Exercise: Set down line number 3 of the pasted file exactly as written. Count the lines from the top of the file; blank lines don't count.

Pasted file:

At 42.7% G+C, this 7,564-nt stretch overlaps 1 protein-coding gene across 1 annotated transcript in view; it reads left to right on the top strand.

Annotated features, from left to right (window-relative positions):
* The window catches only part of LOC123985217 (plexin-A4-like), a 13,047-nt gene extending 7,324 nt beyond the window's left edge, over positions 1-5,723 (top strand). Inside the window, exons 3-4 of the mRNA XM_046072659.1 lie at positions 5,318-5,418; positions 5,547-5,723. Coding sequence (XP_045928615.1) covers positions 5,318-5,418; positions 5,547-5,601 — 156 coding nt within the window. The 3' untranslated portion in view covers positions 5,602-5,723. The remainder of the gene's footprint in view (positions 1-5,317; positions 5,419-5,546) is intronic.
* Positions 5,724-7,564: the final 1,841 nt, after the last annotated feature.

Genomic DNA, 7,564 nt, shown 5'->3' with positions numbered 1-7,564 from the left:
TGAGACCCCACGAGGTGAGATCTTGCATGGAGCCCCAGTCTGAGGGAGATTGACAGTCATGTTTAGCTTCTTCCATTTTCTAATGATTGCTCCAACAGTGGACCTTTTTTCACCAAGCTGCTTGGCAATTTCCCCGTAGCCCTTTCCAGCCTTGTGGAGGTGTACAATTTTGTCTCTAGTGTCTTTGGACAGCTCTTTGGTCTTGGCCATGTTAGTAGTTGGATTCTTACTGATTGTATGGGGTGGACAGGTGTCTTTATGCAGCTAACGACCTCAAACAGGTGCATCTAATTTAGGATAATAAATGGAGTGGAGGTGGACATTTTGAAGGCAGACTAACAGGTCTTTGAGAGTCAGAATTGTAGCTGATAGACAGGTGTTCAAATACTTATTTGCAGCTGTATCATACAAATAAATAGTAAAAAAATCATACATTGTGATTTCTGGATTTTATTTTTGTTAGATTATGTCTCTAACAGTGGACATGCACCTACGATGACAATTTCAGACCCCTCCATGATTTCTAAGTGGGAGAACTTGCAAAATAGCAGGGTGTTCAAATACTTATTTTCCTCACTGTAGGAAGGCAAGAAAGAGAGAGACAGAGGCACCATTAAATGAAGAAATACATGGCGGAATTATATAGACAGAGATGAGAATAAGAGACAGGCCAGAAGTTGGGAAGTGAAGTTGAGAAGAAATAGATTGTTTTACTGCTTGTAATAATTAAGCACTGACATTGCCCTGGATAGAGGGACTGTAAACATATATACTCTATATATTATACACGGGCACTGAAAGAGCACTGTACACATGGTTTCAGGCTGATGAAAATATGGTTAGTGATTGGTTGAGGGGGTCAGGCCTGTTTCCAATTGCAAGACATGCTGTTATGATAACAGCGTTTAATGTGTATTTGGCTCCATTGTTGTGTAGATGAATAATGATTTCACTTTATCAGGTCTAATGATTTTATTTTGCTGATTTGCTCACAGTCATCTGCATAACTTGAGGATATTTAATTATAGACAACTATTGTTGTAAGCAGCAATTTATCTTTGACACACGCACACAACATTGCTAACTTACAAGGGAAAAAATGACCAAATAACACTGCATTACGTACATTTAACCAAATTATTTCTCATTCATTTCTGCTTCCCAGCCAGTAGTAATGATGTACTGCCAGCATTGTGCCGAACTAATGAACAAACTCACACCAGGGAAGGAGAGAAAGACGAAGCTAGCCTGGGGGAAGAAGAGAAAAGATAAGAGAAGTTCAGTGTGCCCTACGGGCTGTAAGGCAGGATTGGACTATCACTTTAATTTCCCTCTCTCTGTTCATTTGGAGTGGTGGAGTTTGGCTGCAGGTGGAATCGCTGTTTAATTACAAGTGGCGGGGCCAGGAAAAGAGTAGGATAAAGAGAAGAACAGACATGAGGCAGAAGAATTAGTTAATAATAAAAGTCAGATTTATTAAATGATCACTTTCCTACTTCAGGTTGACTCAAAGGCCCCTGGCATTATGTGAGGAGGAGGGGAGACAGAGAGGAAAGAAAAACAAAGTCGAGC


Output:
* The window catches only part of LOC123985217 (plexin-A4-like), a 13,047-nt gene extending 7,324 nt beyond the window's left edge, over positions 1-5,723 (top strand). Inside the window, exons 3-4 of the mRNA XM_046072659.1 lie at positions 5,318-5,418; positions 5,547-5,723. Coding sequence (XP_045928615.1) covers positions 5,318-5,418; positions 5,547-5,601 — 156 coding nt within the window. The 3' untranslated portion in view covers positions 5,602-5,723. The remainder of the gene's footprint in view (positions 1-5,317; positions 5,419-5,546) is intronic.